Neurons can last a lifetime, so how do these cells cope with repetitive stress exposure?
In a previous study published in EJN (Doehner, 2012), Knuesel’s Lab investigated the ultrastructural properties of Reelin-positive granular aggregates (typical feature of aging) and found accumulation of Reelin in varicosities in dendritic and axonal compartments, particularly in aged immune-challenged mice. The authors interpreted these neuronal extrusions to be a mechanism of neuronal defense against protein deposits, allowing their clearance by glia. They also hypothesized that chronic neuroinflammation could lead to the failure of neurons to extrude these aggregates and to pathological aging. In line with this hypothesis, Knuesel’s lab more recently showed a double-immune challenge led to AD-like plaques in wild-type aging mice (Krstic, 2012).
Part 1: In the first part of this EJN interview, Irene Knuesel’s close collaborator, Dimitrije Krstic presents how the phenotypical features of their aging immune-challenged mice model are reminiscent of the post-mortem findings in human patients with AD.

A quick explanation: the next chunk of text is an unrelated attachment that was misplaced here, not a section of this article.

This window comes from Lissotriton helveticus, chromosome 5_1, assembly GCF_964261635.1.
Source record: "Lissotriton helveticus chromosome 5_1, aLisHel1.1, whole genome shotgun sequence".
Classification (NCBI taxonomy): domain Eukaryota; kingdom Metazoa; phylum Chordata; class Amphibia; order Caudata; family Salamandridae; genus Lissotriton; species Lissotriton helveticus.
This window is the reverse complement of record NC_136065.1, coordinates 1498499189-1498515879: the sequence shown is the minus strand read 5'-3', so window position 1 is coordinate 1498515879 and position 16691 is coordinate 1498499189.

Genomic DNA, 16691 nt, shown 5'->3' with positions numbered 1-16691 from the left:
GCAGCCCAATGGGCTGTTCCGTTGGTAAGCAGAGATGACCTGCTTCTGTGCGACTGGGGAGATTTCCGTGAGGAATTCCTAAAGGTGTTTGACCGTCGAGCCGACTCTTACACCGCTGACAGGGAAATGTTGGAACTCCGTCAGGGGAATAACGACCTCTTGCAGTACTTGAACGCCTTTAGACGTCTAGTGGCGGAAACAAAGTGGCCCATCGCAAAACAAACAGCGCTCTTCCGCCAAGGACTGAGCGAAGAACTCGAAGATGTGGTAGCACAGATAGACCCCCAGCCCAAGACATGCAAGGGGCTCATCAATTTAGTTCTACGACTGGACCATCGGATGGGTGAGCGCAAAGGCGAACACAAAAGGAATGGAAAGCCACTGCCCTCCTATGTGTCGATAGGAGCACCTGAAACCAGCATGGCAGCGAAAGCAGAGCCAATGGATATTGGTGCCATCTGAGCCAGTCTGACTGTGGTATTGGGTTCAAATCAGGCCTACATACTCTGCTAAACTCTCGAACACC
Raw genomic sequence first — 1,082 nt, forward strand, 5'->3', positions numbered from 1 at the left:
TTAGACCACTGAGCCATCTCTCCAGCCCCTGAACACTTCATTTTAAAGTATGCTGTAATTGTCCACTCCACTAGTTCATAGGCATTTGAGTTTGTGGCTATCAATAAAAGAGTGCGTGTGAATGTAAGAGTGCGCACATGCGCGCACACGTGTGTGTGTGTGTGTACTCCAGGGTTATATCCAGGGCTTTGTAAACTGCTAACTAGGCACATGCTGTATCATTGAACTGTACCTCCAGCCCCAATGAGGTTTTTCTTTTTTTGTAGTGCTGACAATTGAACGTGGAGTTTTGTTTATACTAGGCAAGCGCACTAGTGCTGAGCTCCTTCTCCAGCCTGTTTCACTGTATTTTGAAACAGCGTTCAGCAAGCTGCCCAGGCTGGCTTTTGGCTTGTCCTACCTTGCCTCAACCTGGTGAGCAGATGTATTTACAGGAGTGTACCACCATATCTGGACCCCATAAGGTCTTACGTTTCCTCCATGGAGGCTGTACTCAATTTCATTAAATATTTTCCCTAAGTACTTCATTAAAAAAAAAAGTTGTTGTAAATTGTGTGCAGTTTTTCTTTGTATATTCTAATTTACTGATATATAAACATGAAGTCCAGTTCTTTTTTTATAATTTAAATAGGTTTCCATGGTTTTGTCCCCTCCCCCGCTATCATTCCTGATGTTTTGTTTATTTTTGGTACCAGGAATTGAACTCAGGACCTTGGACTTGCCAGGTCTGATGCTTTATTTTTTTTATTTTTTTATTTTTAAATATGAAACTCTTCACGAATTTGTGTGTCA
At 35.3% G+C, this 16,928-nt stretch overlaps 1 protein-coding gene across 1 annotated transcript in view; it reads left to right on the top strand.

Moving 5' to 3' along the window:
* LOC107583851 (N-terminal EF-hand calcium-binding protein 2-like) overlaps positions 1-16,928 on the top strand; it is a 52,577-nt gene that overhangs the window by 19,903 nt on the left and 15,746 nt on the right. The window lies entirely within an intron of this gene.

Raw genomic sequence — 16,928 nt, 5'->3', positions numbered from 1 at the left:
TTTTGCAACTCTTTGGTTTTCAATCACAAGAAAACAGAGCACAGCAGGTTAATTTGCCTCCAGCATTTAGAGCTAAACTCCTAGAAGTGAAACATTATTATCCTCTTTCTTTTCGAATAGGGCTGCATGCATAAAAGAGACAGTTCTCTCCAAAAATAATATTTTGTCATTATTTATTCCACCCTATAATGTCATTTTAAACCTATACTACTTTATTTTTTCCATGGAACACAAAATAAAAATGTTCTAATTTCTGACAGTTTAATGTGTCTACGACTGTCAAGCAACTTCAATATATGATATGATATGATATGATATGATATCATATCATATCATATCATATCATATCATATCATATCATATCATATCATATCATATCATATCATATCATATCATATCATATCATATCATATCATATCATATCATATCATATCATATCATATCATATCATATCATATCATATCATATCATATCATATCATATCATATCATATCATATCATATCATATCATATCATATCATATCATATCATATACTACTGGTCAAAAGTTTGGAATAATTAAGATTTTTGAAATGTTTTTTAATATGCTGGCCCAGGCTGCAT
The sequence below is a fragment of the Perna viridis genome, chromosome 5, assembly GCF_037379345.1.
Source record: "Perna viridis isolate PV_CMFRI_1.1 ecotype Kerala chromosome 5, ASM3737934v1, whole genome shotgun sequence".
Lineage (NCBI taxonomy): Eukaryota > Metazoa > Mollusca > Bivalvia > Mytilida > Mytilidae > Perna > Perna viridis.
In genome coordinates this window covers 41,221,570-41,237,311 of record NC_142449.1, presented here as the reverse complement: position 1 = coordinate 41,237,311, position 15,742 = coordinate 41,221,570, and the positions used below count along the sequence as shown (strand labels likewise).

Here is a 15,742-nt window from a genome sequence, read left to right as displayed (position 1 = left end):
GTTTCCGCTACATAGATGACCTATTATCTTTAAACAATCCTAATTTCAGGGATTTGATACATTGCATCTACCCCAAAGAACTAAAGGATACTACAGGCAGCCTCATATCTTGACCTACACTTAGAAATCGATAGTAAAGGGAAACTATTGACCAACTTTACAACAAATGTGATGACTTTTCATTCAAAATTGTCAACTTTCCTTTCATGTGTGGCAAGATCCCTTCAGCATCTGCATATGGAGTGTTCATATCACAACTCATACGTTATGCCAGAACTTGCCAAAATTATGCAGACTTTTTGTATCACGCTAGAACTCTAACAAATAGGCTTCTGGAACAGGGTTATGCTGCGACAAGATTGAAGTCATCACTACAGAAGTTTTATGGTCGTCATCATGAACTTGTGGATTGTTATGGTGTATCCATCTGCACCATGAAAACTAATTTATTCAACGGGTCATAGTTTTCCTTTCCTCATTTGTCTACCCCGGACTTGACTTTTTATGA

Part 2: In the second part of this interview, Irene Knuesel explains how this study in combination with findings published by other research groups, have led them to a new hypothesis on the sequence of cellular events leading to Alzheimer’s Disease (Krstic, 2013).
Part 3: Following these two presentations, the speakers reply to the following questions:
Q1: Are anti-inflammatory drugs protective against AD?
Q2: Is there an association between infection-induced neuroinflammation and AD?
Q3: How do the known genetic risk factors of AD fit with Knuesel’s AD hypothesis?
Q4: What about other risk factors of AD?
Q5: Could axonopathy also play a causal role in familial AD?
Q6: Are the cellular events described in Knuesel’s model relevant to other neurodegenerative disease?
Part 4: Concluding remarks and perspectives
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